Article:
“This change ends a long tradition for the Brainerd lakes area,” said Publisher Pete Mohs in July. “It’s another example of how the COVID-19 pandemic is changing our daily lives.”
Since becoming a daily newspaper in 1883, the Dispatch never missed a printed edition, no matter the challenge be it all kinds of weather, technical or mechanical issue, or power outages — like the tornado-caused citywide blackout on June 13, 2001.
The Dispatch July 16 edition marked the end of the daily printing schedule as the paper moved to a print format for Wednesdays and Sundays and an e-edition for Mondays, Tuesdays, Thursdays and Fridays. The e-edition is basically the printed paper, complete with pages that turn with a sound that mimics paper movement, all in a digital format.
Rod Swanson checks over the paper as a section is printed Friday, June 12, at the Brainerd Dispatch. The newspaper announced it will reduce its printed editions to two days a week, while continuing to produce e-editions six days a week. Kelly Humphrey / Brainerd Dispatch
Forum Communications, the parent company for the Dispatch and Echo Journal weekly newspaper, also announced a reduction in publication days for other newspapers in the company — including Fargo, North Dakota, Duluth, Rochester and Willmar. Reducing print publishing dates is an industry trend accelerated by the COVID-19 pandemic.
The move away from a printed daily paper was long forecast. But with loyal customers of a physical paper that arrived on doorsteps, it was a change that wasn’t expected to happen for years into the future.
RELATED: Dispatch to reduce publishing days
The printed publication model needed two elements to work — advertisers and readers. Then the coronavirus pandemic challenged all businesses and in a domino effect, changed the paper’s advertising revenue stream as businesses closed temporarily, reduced hours or had to reduce occupancy. Faced with that changed economic reality, the printing days were reduced in an effort to continue to sustain local journalism — especially at a time when people relied on local news more than ever.
It wasn’t an easy change for customers or Dispatch staff members, but it was a necessary one to sustain local news and to continue the work employees are dedicated to do — cover the communities of the lakes region.
A section of the Brainerd paper is printed Friday, June 12, at the Brainerd Dispatch. The newspaper announced it will reduce its printed editions to two days a week, while continuing to produce e-editions six days a week. Kelly Humphrey / Brainerd Dispatch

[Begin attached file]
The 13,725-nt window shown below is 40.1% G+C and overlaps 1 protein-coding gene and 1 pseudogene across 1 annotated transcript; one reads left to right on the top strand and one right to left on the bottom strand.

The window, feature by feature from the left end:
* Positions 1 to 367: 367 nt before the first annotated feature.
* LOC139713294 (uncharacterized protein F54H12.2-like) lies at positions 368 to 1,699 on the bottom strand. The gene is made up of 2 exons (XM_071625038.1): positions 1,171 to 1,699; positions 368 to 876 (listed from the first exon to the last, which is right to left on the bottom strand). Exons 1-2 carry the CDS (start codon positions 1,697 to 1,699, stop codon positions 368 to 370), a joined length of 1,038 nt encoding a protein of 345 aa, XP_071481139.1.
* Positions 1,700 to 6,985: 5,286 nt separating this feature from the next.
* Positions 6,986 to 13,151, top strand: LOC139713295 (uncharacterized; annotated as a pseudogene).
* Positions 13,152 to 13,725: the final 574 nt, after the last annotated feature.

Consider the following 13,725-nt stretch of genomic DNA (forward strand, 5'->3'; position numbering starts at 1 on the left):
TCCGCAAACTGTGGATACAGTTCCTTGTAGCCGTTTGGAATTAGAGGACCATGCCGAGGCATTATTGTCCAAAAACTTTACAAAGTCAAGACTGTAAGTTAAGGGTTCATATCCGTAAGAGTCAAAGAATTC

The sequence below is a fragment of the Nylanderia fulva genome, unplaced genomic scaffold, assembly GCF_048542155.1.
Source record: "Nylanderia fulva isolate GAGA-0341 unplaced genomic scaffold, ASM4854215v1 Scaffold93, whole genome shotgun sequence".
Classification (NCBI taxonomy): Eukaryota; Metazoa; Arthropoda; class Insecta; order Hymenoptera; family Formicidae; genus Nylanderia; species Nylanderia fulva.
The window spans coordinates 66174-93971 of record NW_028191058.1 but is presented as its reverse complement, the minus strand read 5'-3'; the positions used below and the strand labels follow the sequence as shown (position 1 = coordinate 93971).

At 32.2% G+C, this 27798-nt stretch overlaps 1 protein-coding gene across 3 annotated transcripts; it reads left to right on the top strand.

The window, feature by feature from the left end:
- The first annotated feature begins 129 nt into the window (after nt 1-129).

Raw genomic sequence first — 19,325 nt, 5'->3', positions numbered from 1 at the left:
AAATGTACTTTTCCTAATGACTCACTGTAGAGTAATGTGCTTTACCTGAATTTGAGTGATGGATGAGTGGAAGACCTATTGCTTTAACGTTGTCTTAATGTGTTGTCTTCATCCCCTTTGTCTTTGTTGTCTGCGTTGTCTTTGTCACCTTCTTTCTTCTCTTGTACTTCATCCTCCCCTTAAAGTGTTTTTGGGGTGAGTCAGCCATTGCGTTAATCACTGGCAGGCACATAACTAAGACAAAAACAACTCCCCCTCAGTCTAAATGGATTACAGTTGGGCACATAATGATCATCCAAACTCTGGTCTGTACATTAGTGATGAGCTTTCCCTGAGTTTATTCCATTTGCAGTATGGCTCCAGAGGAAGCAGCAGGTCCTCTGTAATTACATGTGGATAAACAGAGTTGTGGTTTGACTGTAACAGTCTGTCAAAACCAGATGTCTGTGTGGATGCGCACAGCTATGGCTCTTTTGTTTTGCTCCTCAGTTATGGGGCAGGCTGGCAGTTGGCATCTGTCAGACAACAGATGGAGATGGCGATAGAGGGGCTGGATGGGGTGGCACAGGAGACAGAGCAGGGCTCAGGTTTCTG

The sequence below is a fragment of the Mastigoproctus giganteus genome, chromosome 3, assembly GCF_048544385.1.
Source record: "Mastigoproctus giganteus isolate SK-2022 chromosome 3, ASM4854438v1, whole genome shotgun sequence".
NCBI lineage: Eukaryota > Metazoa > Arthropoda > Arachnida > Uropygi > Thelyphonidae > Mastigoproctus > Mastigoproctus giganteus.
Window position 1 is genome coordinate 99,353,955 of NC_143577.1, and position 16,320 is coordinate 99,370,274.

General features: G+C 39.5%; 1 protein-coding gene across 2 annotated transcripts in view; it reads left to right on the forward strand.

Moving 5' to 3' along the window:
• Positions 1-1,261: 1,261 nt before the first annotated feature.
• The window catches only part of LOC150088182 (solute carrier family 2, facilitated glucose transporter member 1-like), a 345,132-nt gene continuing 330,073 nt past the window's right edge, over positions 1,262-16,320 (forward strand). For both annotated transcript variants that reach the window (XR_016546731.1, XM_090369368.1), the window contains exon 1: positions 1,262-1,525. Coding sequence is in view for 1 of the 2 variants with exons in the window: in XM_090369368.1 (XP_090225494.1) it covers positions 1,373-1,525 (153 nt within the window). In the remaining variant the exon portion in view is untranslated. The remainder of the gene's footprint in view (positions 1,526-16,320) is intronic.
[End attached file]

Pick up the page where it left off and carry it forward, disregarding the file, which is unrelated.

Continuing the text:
“We’ve heard feedback about the change from our readers, especially the longtime print subscribers,” Mohs said. “And our staff has helped many of those callers make the transition to our e-editions. We are working hard to make the remaining print edition days (Wednesday and Sunday) include extra news coverage, advertising and crossword puzzles.”
While the format changed, the news gathering did not with stories and photos going into an electronic edition that included added state and world news pages, and bonus material with additional lifestyle and entertainment coverage as well. The e-edition allows access from a tablet, phone or desktop computer early in the day. Readers can zoom in to enlarge the text or clip stories to save them.
The e-edition readership grew steadily with the change. The Dispatch continues to be available online on its website, Brainerd Dispatch app, and through social media. The app is available to download for free from Google Play or the Apple App store. The easy to use app allows readers to save articles, share articles, adjust the size of the text and receive push notifications on breaking news.
Anyone needing more information or help setting up an account can call 218-855-5897.u0009
“While reducing the days we print a paper will certainly be a change for us and our readers, what won’t change is the excellent work our newsroom is doing,” said Editor Matt Erickson. “We will still be covering everything that’s important to our readers on a daily basis, from news and sports to entertainment and religion.”